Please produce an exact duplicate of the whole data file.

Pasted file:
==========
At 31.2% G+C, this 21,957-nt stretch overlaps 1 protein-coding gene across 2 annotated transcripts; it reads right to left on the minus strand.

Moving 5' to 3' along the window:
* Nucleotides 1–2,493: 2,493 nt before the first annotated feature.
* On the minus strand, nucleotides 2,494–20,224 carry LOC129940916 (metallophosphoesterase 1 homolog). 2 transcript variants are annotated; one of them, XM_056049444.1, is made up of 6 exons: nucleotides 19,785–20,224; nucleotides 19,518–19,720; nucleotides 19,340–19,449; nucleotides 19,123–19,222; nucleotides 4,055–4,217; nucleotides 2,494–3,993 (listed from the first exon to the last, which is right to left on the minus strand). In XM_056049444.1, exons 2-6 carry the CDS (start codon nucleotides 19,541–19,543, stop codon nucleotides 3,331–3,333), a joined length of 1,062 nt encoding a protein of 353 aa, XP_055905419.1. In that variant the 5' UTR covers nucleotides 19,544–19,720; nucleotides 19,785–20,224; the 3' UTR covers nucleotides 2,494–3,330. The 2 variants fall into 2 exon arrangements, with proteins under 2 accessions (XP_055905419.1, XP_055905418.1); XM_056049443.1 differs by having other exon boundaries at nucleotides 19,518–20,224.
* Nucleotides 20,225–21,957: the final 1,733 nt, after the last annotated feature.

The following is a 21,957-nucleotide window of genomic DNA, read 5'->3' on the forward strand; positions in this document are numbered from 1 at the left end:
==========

At 31.2% G+C, this 21,957-nt stretch overlaps 1 protein-coding gene across 2 annotated transcripts; it reads right to left on the minus strand.

Moving 5' to 3' along the window:
* Nucleotides 1–2,493: 2,493 nt before the first annotated feature.
* On the minus strand, nucleotides 2,494–20,224 carry LOC129940916 (metallophosphoesterase 1 homolog). 2 transcript variants are annotated; one of them, XM_056049444.1, is made up of 6 exons: nucleotides 19,785–20,224; nucleotides 19,518–19,720; nucleotides 19,340–19,449; nucleotides 19,123–19,222; nucleotides 4,055–4,217; nucleotides 2,494–3,993 (listed from the first exon to the last, which is right to left on the minus strand). In XM_056049444.1, exons 2-6 carry the CDS (start codon nucleotides 19,541–19,543, stop codon nucleotides 3,331–3,333), a joined length of 1,062 nt encoding a protein of 353 aa, XP_055905419.1. In that variant the 5' UTR covers nucleotides 19,544–19,720; nucleotides 19,785–20,224; the 3' UTR covers nucleotides 2,494–3,330. The 2 variants fall into 2 exon arrangements, with proteins under 2 accessions (XP_055905419.1, XP_055905418.1); XM_056049443.1 differs by having other exon boundaries at nucleotides 19,518–20,224.
* Nucleotides 20,225–21,957: the final 1,733 nt, after the last annotated feature.

The following is a 21,957-nucleotide window of genomic DNA, read 5'->3' on the forward strand; positions in this document are numbered from 1 at the left end: